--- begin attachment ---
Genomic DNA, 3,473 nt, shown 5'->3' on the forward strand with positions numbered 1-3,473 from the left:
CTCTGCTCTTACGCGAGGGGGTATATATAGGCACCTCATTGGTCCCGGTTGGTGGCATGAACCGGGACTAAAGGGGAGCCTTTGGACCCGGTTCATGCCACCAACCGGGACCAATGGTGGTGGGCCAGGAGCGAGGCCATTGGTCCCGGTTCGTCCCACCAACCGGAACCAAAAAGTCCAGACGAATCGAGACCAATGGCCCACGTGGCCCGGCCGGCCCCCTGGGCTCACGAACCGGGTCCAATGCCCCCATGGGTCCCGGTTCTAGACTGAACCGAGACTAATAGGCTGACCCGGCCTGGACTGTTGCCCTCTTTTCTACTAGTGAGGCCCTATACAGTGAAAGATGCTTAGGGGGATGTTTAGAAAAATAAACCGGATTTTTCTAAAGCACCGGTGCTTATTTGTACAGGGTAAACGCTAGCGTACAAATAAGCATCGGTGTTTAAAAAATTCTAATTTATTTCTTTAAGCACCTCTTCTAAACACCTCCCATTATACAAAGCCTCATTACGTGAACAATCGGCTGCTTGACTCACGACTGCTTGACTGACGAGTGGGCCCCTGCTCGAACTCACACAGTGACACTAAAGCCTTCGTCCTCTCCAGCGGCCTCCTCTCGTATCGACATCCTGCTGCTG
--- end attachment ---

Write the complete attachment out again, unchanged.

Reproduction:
Genomic DNA, 3,473 nt, shown 5'->3' on the forward strand with positions numbered 1-3,473 from the left:
CTCTGCTCTTACGCGAGGGGGTATATATAGGCACCTCATTGGTCCCGGTTGGTGGCATGAACCGGGACTAAAGGGGAGCCTTTGGACCCGGTTCATGCCACCAACCGGGACCAATGGTGGTGGGCCAGGAGCGAGGCCATTGGTCCCGGTTCGTCCCACCAACCGGAACCAAAAAGTCCAGACGAATCGAGACCAATGGCCCACGTGGCCCGGCCGGCCCCCTGGGCTCACGAACCGGGTCCAATGCCCCCATGGGTCCCGGTTCTAGACTGAACCGAGACTAATAGGCTGACCCGGCCTGGACTGTTGCCCTCTTTTCTACTAGTGAGGCCCTATACAGTGAAAGATGCTTAGGGGGATGTTTAGAAAAATAAACCGGATTTTTCTAAAGCACCGGTGCTTATTTGTACAGGGTAAACGCTAGCGTACAAATAAGCATCGGTGTTTAAAAAATTCTAATTTATTTCTTTAAGCACCTCTTCTAAACACCTCCCATTATACAAAGCCTCATTACGTGAACAATCGGCTGCTTGACTCACGACTGCTTGACTGACGAGTGGGCCCCTGCTCGAACTCACACAGTGACACTAAAGCCTTCGTCCTCTCCAGCGGCCTCCTCTCGTATCGACATCCTGCTGCTG